Long considered impossible to accomplish, new research reveals how a simple spice might contribute to the regeneration of the damaged brain.

Turmeric is hands down one of the, if not the, most versatile healing spice in the world with over 600 experimentally confirmed health benefits, and an ancient history filled with deep reverence for its seemingly compassionate power to alleviate human suffering.

But, most of the focus over the past decade has been centered on only one of its many hundreds of phytocompounds: namely, the primary polyphenol in turmeric known as curcumin which gives the spice its richly golden hue. This curcumin-centric focus has lead to the development of some very good products, such as phospholipid bound curcumin concentrate (e.g. Meriva, BCM-95) which greatly helps to increase the absorption and bio-activity of curcumin. But, curcumin isolates are only capable of conferring a part of turmeric's therapeutic power - and therein lies the limitation and hubris of the dominant 'isolate the active ingredient' model.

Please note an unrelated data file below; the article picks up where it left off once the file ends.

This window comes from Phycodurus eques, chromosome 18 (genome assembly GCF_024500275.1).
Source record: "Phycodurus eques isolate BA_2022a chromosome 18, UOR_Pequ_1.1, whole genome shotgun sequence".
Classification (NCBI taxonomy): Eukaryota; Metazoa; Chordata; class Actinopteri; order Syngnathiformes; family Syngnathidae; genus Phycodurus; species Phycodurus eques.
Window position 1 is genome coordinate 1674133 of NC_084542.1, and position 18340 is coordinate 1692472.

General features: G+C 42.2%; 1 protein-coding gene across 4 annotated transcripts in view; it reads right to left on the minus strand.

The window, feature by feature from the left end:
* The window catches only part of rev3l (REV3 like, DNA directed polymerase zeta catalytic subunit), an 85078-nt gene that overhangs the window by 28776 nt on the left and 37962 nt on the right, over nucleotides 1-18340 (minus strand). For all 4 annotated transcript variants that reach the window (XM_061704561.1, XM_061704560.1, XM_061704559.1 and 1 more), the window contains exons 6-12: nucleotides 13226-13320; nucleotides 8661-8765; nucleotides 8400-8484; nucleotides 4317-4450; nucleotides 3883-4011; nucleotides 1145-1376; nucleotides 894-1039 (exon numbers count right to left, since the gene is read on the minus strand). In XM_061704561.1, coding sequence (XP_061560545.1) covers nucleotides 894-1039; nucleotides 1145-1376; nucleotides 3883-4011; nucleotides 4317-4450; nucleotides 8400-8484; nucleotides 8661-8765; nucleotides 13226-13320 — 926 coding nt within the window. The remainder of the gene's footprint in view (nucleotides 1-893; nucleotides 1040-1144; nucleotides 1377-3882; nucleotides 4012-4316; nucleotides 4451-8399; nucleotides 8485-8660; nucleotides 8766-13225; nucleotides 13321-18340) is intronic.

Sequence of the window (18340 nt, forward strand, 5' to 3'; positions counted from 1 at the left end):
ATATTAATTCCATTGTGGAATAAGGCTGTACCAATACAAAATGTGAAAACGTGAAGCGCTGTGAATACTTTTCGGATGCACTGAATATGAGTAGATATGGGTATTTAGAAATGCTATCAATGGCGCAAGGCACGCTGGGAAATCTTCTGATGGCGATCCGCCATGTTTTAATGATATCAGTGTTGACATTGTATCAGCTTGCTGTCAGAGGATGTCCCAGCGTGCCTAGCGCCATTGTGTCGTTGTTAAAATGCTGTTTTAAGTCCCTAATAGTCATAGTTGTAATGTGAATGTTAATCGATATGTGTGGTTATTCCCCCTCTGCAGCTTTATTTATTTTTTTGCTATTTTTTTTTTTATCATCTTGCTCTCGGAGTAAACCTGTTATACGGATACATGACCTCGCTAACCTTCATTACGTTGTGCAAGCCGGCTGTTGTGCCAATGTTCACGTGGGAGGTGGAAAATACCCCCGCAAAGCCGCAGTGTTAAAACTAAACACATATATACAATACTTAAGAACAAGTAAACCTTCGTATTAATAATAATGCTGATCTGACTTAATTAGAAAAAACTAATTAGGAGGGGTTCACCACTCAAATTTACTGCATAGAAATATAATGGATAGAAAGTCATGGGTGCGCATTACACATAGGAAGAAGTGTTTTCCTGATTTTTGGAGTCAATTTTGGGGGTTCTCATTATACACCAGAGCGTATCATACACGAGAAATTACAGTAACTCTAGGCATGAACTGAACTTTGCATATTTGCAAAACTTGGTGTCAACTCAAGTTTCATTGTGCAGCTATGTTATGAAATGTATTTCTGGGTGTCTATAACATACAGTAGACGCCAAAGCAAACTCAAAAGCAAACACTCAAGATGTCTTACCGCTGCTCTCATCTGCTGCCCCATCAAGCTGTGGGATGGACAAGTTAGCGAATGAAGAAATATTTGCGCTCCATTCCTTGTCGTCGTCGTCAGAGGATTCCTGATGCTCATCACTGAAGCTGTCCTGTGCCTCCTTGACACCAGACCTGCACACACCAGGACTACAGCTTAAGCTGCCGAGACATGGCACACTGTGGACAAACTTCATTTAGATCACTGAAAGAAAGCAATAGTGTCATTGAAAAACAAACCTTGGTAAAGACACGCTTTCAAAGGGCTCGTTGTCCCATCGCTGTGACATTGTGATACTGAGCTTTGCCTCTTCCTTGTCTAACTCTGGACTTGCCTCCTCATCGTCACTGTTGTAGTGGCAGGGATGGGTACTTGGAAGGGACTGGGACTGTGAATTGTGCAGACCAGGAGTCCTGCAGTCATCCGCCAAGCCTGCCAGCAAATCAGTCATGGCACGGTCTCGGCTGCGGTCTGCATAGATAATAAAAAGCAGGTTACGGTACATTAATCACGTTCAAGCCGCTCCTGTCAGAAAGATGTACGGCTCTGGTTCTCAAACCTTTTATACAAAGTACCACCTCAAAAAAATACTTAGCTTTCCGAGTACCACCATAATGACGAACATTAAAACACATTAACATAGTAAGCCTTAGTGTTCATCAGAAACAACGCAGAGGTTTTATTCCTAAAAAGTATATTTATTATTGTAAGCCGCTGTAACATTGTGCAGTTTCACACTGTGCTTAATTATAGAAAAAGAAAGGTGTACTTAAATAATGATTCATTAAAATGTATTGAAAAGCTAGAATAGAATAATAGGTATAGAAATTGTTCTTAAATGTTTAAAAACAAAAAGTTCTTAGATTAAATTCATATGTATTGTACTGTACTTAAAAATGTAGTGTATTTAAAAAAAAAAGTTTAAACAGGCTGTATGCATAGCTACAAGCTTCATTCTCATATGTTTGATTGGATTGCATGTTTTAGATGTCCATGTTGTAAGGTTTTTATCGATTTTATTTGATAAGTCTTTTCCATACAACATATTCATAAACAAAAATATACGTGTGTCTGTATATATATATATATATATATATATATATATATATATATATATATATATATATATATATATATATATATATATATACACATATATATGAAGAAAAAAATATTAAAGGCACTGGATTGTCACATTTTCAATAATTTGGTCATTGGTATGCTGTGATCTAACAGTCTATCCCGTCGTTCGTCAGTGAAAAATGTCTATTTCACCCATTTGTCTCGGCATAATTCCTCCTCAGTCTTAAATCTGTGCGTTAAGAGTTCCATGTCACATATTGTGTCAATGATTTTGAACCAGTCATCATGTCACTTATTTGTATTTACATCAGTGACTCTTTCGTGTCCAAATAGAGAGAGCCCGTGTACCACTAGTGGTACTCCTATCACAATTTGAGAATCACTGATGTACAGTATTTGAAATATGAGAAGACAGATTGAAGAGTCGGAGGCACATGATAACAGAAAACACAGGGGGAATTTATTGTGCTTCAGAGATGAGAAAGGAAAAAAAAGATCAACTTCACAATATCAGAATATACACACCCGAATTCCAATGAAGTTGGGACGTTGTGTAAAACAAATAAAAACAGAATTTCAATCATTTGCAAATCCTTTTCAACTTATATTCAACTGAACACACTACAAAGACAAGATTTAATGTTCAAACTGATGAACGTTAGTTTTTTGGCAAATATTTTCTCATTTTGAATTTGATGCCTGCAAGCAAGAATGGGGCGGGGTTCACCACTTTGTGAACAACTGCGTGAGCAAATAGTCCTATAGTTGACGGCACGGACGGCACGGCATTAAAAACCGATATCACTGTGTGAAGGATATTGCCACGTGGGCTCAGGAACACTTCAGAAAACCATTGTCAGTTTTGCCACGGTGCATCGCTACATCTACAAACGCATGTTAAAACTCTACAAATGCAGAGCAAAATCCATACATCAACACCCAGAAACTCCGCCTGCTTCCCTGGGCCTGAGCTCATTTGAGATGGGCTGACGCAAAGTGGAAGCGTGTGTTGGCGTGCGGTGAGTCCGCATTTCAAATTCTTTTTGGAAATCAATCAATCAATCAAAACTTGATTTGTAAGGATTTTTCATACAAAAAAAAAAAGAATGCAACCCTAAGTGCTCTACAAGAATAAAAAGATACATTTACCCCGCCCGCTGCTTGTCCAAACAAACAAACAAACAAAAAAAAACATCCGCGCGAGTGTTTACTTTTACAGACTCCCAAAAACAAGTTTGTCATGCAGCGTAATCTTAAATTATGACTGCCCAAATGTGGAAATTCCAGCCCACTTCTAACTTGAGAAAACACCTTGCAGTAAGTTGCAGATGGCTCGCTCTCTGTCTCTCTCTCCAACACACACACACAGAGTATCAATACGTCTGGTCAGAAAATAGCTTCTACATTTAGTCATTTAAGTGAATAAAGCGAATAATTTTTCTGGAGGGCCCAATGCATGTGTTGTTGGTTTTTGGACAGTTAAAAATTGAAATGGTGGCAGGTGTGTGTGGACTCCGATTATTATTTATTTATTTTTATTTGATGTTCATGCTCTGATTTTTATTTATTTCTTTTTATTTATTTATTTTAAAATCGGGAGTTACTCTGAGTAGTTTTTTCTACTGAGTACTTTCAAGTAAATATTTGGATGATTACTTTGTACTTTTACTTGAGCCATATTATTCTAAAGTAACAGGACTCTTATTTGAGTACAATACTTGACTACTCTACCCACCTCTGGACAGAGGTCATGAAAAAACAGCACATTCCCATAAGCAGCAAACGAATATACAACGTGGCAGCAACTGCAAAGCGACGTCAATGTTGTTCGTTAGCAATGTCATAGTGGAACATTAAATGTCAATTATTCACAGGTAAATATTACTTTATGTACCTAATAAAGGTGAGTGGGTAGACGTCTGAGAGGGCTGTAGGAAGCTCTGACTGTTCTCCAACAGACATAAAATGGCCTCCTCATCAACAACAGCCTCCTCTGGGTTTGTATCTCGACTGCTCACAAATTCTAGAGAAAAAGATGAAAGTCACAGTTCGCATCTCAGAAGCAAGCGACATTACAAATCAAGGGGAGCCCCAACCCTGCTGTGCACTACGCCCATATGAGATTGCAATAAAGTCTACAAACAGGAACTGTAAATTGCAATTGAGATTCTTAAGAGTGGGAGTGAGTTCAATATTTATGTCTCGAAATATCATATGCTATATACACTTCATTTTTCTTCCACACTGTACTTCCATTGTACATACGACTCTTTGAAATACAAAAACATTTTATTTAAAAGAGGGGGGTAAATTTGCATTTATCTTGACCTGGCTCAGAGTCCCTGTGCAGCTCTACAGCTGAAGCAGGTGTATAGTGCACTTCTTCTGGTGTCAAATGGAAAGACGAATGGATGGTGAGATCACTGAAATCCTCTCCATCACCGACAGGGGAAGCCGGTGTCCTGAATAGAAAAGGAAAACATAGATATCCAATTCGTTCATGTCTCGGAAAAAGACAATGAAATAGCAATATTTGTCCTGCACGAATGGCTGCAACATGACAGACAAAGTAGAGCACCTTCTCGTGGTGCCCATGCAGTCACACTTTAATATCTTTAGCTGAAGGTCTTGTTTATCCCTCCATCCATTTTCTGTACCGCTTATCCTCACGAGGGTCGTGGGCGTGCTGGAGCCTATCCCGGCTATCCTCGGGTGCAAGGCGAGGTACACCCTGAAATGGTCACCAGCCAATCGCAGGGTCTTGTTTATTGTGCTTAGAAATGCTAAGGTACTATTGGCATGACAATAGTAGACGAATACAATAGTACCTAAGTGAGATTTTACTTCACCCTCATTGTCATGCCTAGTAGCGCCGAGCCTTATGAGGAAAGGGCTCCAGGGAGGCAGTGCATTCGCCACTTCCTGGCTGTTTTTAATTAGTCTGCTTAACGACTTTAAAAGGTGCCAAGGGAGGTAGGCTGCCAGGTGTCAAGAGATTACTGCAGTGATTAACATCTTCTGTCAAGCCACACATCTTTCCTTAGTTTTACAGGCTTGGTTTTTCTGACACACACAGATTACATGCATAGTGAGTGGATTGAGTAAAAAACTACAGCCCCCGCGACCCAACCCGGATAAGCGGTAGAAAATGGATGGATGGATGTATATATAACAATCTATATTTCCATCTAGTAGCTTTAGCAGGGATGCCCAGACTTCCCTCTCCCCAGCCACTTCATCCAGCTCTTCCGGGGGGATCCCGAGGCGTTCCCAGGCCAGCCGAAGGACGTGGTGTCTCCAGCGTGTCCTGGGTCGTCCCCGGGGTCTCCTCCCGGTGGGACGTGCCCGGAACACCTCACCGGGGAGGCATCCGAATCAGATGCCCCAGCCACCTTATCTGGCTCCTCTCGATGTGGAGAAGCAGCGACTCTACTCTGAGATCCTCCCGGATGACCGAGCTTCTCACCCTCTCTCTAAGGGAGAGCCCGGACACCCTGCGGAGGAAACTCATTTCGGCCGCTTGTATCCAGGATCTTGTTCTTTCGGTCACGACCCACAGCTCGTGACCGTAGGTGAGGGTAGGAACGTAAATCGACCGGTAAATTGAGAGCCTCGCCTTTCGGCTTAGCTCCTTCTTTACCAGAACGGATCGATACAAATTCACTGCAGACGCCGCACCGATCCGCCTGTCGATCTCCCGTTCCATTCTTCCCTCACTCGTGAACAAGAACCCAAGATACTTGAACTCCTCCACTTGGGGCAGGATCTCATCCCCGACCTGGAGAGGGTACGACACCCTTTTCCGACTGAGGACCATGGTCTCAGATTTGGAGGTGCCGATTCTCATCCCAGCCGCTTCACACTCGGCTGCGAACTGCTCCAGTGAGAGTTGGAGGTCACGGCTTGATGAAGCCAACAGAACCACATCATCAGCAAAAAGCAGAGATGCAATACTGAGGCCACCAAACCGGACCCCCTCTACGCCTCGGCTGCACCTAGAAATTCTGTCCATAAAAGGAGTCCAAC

Comment: Turmeric has many health giving benefits, including being anti-inflammatory, antiseptic, and a natural painkiller. It removes amyloid plaque buildup in the brain which leads to Alzheimers, speeds up wound healing and may prevent metastases from occurring in many different forms of cancer. For more information on this wondrous plant, see:

Eggs Fried

Study shows calorie-restricted diets stop gene expressions related to aging

Alzheimer y el Parkinson
© Desconocido
Neuroscientists have shown that a calorie-restricted diet almost stops gene expressions related to aging and dementia.

Dr. Stephen D. Ginsberg, who presented the new study's results at the Society for Neuroscience annual meeting, said: